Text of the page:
European Journal of Nuclear Medicine

, Volume 16, Issue 4–6, pp 373–385 | Cite as

The development of new radiopharmaceuticals

  • Keith E. Britton
Review article


The development of new radiopharmaceuticals is the basis of the continuing growth of nuclear medicine. Chemical interactions of electron clouds in their three dimensional conformations bring together, in the process of molecular recognition, the reaction of antibody and antigen, receptor and ligand, enzyme and substrate, hormone and response site. This convergence enables the computer design of molecules such as ligands to fit computer-displayed conformational models showing active centres, positive and negative charges and other interactions. Indeed, given a particular molecule, a complementary binding structure can be devised. The hybridoma approach to monoclonal antibody production is being superceded by the bacterial bioengineer. The gene for the hypervariable region from the spleen cells of immunized mouse can be coupled with the myeloma gene. The polymerase chain reaction can duplicate the DNA a million times over in 20 min and the result transfected into a bacterial plasmid to produce the antibody. These scientific problems are soluble in principle and are being solved. However, so much damage to this developing biological field is being done by regulatory authorities that one must ask who should or can regulate the regulators. These problems have to be overcome in order to provide the new radiopharmaceuticals that are the food and wine of nuclear medicine.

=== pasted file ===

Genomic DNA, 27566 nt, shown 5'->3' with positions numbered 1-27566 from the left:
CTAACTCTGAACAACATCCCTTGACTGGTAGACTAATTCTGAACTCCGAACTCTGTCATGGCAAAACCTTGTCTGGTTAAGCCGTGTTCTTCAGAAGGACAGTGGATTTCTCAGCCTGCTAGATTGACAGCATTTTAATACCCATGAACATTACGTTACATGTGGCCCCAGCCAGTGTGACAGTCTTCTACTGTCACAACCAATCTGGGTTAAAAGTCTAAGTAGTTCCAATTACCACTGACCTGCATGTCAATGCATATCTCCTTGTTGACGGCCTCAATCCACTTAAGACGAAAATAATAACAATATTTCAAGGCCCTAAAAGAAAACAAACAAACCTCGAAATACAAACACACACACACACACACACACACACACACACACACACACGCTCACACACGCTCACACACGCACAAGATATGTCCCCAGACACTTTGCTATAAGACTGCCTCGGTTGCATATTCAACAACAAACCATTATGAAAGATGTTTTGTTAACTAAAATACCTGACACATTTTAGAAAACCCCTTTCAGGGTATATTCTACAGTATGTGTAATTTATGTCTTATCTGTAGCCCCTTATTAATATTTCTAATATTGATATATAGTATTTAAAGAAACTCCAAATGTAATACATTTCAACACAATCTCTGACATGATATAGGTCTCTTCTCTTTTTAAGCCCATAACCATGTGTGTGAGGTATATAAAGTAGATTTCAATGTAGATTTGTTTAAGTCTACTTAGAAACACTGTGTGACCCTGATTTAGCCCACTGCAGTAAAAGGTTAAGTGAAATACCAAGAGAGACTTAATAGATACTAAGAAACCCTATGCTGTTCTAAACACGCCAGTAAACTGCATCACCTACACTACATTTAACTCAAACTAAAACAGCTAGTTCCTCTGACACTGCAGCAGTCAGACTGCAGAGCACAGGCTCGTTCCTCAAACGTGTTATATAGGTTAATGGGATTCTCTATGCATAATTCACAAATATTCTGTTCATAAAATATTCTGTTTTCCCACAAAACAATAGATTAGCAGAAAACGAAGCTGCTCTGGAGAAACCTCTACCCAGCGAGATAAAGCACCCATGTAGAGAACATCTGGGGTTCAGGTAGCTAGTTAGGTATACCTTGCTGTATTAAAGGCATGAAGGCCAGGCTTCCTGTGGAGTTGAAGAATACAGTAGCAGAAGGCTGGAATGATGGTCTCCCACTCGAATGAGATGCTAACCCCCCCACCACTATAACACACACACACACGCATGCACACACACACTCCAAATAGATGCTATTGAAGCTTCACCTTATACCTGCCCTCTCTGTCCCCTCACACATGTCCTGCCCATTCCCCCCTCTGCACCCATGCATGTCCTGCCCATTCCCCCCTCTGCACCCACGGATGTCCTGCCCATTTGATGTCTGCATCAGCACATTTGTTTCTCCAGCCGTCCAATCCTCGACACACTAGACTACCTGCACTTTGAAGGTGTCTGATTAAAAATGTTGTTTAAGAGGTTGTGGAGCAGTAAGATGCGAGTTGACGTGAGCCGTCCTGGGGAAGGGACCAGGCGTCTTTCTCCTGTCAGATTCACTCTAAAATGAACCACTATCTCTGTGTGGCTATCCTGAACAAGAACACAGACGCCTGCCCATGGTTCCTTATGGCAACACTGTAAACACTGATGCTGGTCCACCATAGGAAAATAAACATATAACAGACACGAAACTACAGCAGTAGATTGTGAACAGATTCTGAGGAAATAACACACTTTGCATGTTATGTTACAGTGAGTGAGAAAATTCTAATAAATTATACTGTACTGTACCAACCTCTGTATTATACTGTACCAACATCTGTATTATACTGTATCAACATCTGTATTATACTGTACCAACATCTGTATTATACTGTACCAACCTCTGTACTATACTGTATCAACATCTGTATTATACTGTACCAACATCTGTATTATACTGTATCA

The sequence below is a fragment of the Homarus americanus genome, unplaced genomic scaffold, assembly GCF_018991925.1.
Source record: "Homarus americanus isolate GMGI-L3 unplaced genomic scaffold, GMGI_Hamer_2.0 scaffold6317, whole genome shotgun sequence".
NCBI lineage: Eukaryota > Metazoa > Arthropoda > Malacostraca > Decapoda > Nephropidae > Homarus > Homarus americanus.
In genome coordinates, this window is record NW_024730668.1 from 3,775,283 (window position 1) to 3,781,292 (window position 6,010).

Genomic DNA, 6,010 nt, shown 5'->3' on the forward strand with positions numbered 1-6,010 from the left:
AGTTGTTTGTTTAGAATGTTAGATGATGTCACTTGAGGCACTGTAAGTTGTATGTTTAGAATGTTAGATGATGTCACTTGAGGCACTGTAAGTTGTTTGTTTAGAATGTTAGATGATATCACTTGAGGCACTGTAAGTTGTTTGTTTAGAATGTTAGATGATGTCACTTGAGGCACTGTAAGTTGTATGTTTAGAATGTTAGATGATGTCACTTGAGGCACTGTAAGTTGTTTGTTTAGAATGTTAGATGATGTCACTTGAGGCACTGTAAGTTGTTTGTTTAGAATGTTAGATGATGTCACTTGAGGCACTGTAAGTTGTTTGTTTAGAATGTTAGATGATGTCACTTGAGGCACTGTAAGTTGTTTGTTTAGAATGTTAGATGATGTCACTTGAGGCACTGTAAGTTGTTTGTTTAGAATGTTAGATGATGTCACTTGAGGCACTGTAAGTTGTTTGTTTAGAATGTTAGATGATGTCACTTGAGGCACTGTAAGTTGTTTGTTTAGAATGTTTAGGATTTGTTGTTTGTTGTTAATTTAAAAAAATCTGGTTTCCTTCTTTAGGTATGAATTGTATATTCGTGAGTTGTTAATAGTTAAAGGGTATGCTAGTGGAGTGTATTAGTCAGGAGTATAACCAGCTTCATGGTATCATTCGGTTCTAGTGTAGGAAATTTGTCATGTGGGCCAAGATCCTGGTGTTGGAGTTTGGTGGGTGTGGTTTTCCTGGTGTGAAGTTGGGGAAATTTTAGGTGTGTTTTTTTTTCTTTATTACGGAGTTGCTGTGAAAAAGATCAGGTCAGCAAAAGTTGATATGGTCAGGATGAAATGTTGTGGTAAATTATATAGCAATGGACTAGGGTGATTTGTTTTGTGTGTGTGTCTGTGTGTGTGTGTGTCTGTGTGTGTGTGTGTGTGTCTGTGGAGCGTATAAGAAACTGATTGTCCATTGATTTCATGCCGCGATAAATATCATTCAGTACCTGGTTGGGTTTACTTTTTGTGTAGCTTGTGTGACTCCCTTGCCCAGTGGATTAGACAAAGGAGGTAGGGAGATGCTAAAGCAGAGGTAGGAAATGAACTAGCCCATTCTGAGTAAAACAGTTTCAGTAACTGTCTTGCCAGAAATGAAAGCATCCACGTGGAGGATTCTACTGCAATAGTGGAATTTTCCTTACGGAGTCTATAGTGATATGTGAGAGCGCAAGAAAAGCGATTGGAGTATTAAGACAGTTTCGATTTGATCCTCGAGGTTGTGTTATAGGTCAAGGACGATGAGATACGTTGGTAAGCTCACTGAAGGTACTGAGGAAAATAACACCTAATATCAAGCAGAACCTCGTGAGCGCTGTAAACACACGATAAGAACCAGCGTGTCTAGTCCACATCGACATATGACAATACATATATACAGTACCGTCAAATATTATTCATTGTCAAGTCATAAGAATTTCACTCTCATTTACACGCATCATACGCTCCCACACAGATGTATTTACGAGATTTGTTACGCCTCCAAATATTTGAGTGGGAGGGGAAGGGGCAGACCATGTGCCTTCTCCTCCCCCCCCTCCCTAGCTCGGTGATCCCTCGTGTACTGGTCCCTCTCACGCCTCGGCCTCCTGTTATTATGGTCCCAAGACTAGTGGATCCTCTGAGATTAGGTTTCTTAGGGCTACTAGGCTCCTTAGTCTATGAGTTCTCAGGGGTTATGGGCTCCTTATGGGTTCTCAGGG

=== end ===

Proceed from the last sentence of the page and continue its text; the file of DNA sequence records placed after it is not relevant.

Key words

Radiopharmaceuticals Molecular recognition Genetic engineering Heart Monoclonal antibody 


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Copyright information

© Springer-Verlag 1990

Authors and Affiliations

  • Keith E. Britton
    • 1
  1. 1.Physician in Charge, Department of Nuclear MedicineSt. Bartholomew's HospitalWest SmithfieldUK

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